A lawyer representing the publisher of the National Enquirer, David Pecker, insisted Sunday that politics has nothing to do with & # 39; with threats to publishing intimate photo's of Jeff Bezos, CEO of Amazon.

"That's not extortion, because that's all [American Media, Inc.] wanted was the truth, "said lawyer Ebram Abramowitz on ABC's" This Week. "

Abramowitz maintained that the source of the story about Bezos and his mistress, Lauren Sanchez, was a person who had provided information to the National Enquirer for seven years.

"Bezos and Mrs. Sanchez knew who the source was," he said. "Every researcher who went to investigate this knew who the source was.

"It was not the White House, it was not Saudi Arabia," he added. And the reproach that was about to close AMI was that this was all a political battleship sponsored by a foreign nation or someone who was politically in this country. & # 39;

Lawyer representing AMI CEO David Pecker about the story in National Enquirer about Jeff Bezos, CEO of Amazon: "I can not tell you or confirm or deny who the source is, I can tell you it's not Saudi Arabia, it's is not President TrumpDonald John TrumpRob Lowe spot Warren about native American ancestry claims Obama health official blasts Trump physical exam: "No doctor can predict a person's future health & # 39; Trump makes native American joke about Warren campaign announcement: & # 39; See you on the TRAIL & # 39; MORE, it's not Roger StoneRoger Jason StoneNunes accuses Schiff of secret coordination with anti-Trump researcher Five takeaways of acting AG's ardent House-hearing Mueller says limited gag-order suitable in Stone-case MORE "https://t.co/zydtV2ojiR pic.twitter.com/rbSz1UDt2g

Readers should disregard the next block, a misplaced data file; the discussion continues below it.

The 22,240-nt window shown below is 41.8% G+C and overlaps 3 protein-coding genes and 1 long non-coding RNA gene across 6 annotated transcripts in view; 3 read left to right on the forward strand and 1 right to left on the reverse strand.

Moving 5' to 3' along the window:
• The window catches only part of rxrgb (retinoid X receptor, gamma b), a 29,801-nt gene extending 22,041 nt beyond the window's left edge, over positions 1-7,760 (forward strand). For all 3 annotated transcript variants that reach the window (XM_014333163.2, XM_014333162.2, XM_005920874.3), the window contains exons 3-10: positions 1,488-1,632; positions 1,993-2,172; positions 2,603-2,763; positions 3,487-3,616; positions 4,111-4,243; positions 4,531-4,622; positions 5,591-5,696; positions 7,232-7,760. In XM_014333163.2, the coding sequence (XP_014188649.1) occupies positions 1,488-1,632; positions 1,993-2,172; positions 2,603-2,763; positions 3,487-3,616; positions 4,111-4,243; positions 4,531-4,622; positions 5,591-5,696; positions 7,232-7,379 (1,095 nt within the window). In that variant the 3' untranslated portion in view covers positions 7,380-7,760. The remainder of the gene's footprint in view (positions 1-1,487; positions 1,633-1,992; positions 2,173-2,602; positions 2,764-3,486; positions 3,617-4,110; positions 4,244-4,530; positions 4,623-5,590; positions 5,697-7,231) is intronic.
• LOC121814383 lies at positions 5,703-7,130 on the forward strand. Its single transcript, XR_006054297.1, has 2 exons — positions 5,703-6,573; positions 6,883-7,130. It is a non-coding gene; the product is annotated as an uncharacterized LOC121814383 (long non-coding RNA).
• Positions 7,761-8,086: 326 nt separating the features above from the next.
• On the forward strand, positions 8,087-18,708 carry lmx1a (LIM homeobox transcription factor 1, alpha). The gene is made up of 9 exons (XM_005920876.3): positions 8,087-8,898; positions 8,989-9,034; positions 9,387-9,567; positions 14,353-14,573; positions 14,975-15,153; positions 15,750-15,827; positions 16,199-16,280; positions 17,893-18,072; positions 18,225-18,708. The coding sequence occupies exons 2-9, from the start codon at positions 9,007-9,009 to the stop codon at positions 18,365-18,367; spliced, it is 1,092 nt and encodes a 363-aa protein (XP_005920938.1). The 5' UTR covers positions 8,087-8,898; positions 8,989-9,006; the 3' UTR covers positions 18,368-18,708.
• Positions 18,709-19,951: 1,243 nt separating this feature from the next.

– ABC News Politics (@ABCPolitics) February 10, 2019

Abramowitz refused to specify who was the source of the story, except to say that it was not Saudi Arabia, President Trump or Roger Stone.

He did not answer directly to the question of whether the source was Sanchez's brother, Michael, who is an acquaintance of Stone and former Trump campaign advisor Carter Page.

Bezos revealed in a blog post last Thursday that the National Enquirer had threatened to release personal photos he had sent to Sanchez if the Amazon CEO did not stop investigating how the outlet messages between the two had been obtained.

"Instead of capitulating for extortion and blackmail, I decided to publish exactly what they sent me, despite the personal costs and shame they threaten," Bezos wrote.

AMI has said that it believes that the Enquirer has "acted legitimately," but that it will investigate Bezos's claims.

The saga raises the specter of legal misery for the media company, which had entered into a cooperation agreement with the federal prosecutors in the investigation into campaign financing violations in the Trump campaign in exchange for immunity. The agreement stipulated that the company would not engage in criminal activities for three years.

Abramowitz said Sunday that he is "not worried" about the status of the company's agreement with the southern district of New York.